Beyond induced mutants: using worms to study natural variation in genetic pathways

J.E. Kammenga, P.C. Philips, M. de Bono, A. Doroszuk

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40 Citations (Scopus)


Induced mutants in the nematode Caenorhabditis elegans are used to study genetic pathways of processes ranging from aging to behavior. The effects of such mutations are usually analyzed in a single wildtype background: N2. However, studies in other species demonstrate that the phenotype(s) of induced mutations can vary widely depending on the genetic background. Moreover, induced mutations in one genetic background do not reveal the allelic effects that segregate in natural populations and contribute to phenotypic variation. Because other wildtype Caenorhabditis spp., including C. elegans, are now available, we review how current mapping resources and methodologies within and between species support the use of Caenorhabditis spp. for studying genetic variation, with a focus on pathways associated with human disease.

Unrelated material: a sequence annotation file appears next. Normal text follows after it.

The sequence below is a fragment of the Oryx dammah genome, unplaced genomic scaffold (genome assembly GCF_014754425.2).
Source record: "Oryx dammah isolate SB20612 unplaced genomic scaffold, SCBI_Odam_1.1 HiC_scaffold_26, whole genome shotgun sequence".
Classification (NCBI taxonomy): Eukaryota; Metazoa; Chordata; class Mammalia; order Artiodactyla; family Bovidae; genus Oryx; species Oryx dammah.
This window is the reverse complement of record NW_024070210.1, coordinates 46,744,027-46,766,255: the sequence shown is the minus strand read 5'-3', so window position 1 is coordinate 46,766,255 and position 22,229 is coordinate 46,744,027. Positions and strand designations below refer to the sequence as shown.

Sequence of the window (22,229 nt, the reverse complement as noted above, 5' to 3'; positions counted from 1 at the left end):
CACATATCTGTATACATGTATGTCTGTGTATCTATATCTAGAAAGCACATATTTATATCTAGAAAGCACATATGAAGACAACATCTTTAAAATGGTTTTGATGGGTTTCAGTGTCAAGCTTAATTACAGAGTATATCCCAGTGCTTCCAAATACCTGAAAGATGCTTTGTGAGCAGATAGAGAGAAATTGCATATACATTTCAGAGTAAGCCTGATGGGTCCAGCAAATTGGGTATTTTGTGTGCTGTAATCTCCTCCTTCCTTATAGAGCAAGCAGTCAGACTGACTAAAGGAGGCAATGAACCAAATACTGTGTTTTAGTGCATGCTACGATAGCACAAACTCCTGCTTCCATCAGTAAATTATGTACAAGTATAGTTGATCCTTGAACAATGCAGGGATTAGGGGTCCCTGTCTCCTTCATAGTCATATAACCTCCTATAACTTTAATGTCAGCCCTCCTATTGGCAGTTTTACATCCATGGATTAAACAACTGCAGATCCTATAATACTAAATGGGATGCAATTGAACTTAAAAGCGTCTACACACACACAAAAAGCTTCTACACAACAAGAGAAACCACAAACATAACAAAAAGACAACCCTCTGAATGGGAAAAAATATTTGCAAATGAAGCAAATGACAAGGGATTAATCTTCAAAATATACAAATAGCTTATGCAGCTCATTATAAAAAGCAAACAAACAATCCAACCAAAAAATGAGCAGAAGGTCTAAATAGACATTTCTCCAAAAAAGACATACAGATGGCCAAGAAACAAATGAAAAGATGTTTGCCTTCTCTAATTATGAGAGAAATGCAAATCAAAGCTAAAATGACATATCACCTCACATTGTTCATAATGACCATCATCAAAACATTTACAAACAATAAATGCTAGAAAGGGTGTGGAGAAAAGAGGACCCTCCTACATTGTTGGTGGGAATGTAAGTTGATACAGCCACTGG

Original languageEnglish
Pages (from-to)178-185
JournalTrends in Genetics
Issue number4
Publication statusPublished - 2008


  • quantitative trait loci
  • life-history traits
  • genotype-environment interactions
  • single-nucleotide polymorphisms
  • nematode caenorhabditis-elegans
  • c-elegans
  • linkage disequilibrium
  • genus caenorhabditis
  • wild populations
  • expression


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